Anyone who knows me knows I love food. I can’t decide if it’s because of my Italian upbringing, because of a genuine passion or just because I’m a fat ass. I guess it’s a bit of all of them. Point being, one of my favourite things about travelling and visiting new places is trying the local cuisine and unique dishes which you can’t find anywhere else, as I feel it’s one of the best and most enjoyable ways to experience a different culture.
To be completely honest with you, I had never heard much of Polish food. Sure, there are a lot of small Polish small shops in Aberdeen, but I had only been there a few times and wasn’t really sure what to try out. My knowledge of it was pretty much nonexistent.
Because my first couple days in Poland were spent with an actual Polish guy to introduce me to the culture, I quickly got to know a few “must try”s of Poland, which ranged from basic street food to more traditional dishes. One of the first things I tried is something that I honestly don’t know the name of, that we got at a random stand on the street. It was shaped like a small ball, sweet and covered in white powder. I wasn’t sure what to get and if I would like it, so I went for this one as it looked small enough to be safe to try. Needless to say, it was really good, so I decided to venture out and try another one at a stand inside the train station (quick note: train stations in Poland are the same as in Hungary, aka full of small fast food stands full of cheap and delicious food. I fucking love it). This one was a sort of shapeless pastry with a sugar glazing all over it, and apparently my friend’s favourite one. I looked pretty much like this and I had to try it.
On my second day, Tomek (my friend) and his friend took me to a really traditional Polish place: Milk Bar. Apparently, during Communist times in Poland food was often lacking, not necessarily because of lack of money but because of lack of actual food to buy or sell. Milk Bars were the places where people – and workers especially – could get their fair share of nutrition at a good price, sometimes included in their overall salary. Sort of like a school cafeteria, but nation wide. To this day, although Communism has collapsed, Milk Bars are still a staple in Poland, where you can get pretty good food for a fraction of the price that you’d pay anywhere else. I guess it’s a must see in Poland, because it plays a huge part in the recent history and culture of the country.
When I went, the whole menu was (obviously) in Polish, so my friend kindly ordered for me my first taste of Polish pierogi – the third Polish food on my list. Pierogi are essentially dumplings, which you can fill up with a really wide variety of things. This first time, Tomek adviced me to get pierogi filled with blueberry sauce and topped with cream, which I decided to couple with a couple more filled with cheese instead. Here’s a really badly taken picture of how they looked:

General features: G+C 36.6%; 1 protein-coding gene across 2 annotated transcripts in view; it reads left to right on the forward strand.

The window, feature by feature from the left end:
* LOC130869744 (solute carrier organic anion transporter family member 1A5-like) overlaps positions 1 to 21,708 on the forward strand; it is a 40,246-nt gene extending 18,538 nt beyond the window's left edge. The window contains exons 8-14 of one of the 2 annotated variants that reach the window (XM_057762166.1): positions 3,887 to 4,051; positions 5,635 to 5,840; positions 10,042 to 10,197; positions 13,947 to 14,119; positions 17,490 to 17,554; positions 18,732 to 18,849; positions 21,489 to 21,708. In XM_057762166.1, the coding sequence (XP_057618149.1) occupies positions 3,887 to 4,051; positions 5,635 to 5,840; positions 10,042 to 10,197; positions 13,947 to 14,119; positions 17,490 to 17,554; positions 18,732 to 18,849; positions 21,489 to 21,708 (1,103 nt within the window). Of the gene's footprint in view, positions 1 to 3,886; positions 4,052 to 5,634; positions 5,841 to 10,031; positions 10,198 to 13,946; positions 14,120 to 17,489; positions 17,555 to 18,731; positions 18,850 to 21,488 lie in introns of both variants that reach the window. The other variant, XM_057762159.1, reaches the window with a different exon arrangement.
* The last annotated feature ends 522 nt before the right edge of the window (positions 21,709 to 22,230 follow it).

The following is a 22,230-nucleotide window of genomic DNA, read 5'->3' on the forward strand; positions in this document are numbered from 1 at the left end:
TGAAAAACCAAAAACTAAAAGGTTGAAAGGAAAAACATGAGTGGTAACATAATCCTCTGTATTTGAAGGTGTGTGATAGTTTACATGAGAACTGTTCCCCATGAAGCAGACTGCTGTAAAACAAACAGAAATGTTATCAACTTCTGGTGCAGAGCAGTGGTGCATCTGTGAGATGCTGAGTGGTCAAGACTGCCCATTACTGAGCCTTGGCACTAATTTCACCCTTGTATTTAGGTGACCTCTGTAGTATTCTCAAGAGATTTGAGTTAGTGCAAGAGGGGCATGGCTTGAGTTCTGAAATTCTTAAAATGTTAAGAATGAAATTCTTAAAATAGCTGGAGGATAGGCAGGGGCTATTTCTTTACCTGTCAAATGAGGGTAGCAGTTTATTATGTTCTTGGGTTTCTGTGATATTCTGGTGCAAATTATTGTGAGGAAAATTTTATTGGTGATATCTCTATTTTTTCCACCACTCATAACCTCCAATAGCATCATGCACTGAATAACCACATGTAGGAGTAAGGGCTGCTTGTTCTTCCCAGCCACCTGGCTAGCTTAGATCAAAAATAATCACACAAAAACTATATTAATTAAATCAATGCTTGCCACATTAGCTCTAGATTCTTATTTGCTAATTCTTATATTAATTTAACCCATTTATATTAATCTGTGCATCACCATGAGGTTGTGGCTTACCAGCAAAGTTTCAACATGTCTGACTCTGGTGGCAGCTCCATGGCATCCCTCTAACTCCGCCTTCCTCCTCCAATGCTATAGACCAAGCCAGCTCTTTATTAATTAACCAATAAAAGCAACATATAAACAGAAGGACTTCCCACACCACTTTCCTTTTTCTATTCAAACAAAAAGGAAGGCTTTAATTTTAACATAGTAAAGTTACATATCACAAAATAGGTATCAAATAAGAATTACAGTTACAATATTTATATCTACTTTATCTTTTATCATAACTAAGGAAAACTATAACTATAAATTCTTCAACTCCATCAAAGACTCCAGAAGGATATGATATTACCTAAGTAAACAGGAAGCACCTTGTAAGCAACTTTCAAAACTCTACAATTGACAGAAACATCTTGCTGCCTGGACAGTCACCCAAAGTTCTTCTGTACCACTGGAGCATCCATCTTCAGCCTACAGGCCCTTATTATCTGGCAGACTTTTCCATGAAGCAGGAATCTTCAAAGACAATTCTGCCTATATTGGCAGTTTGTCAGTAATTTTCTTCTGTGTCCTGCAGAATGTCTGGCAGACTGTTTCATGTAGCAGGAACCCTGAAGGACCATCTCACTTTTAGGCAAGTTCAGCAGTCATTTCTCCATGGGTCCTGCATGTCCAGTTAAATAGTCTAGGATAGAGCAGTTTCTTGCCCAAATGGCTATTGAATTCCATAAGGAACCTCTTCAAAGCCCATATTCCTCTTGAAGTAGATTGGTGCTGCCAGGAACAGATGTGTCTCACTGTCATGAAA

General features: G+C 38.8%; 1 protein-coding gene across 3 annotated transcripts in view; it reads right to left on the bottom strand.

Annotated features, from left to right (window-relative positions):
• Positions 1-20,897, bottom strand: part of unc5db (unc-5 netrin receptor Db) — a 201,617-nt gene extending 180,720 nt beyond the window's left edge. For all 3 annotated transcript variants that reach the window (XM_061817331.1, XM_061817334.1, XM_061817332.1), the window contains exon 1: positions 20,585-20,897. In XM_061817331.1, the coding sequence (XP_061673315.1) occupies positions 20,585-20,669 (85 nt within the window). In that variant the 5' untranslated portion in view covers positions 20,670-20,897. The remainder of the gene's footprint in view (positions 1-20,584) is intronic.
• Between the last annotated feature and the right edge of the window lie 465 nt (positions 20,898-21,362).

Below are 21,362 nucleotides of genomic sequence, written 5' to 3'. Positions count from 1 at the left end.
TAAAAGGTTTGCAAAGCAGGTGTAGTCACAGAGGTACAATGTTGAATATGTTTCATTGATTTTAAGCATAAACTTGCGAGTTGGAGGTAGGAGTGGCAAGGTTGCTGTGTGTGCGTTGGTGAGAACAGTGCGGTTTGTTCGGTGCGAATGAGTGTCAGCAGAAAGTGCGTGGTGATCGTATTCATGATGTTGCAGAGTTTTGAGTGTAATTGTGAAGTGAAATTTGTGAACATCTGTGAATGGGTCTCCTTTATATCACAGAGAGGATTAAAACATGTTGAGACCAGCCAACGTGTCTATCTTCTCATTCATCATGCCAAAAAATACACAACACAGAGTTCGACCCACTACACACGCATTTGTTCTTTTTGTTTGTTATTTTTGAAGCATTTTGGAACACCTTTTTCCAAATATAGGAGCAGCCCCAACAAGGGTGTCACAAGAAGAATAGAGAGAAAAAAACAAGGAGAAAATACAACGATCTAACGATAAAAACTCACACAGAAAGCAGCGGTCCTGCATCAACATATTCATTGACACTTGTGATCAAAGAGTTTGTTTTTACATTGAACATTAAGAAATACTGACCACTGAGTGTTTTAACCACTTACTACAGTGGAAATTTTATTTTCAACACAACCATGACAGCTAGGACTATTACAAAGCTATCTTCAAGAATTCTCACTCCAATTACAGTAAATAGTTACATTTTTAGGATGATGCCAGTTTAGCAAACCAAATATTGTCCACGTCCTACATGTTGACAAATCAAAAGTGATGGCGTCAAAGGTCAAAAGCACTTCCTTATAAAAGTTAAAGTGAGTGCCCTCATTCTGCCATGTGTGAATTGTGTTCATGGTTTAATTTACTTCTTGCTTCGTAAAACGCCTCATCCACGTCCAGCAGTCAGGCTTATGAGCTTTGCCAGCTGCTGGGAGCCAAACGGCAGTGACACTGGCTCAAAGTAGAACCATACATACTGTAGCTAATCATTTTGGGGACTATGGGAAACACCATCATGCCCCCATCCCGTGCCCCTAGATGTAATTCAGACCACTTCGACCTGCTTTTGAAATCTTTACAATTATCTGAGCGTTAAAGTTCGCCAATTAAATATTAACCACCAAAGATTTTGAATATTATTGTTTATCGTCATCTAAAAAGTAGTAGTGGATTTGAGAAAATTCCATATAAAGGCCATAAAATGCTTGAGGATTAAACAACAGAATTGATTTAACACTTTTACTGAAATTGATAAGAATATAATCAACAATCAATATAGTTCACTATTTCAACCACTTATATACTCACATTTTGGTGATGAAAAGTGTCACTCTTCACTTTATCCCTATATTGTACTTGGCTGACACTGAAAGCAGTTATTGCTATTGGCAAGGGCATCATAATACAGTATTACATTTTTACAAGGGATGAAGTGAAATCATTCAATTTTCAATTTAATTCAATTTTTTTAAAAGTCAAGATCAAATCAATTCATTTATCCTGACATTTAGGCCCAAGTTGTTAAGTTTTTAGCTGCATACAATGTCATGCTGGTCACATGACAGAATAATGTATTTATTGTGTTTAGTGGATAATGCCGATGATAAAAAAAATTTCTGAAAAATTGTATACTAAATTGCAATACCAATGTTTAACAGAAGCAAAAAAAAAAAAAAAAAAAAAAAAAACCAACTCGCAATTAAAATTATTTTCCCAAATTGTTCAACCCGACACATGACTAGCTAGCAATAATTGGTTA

Next to them you can see a glass of something which – to this day – I am not sure what it was. Tomek’s friend ordered it for me and I just drank, but I’m fairly sure it was something like blueberry juice (which I guess complimented the pierogi quite nicely!). The dish overall was really good, although perhaps a bit too sweet for me (I am a fan of bitter and sour tastes), which left me feeling really really heavy haha. As a first try though, a definite success!
When in Krakow, I decided to give it another try and went for a slightly saltier version, filled with spinach and feta cheese. Pretty fucking good. Notice the complimentary chunk of butter in the middle for an extra dose of healthiness.
My favourite one yet. When in Krakow, I decided to venture on the Couchsurfing hangout section to see if anyone was up for a chat and a little bit of exploring in the city centre. I eventually made plans with a Brazilian guy and his girlfriend for the afternoon, so I decided to spend the morning in Kazimierz – the Jewish quarter – in the meantime. When I told the guy where I was headed, he said I absolutely had to try something called “Zapiekanka”: a bread-like base filled with mushrooms, cheese and any other topping that you’d like. Apparently, the ones served in the Jewish district are “the best in Poland”, so I knew I had to do it.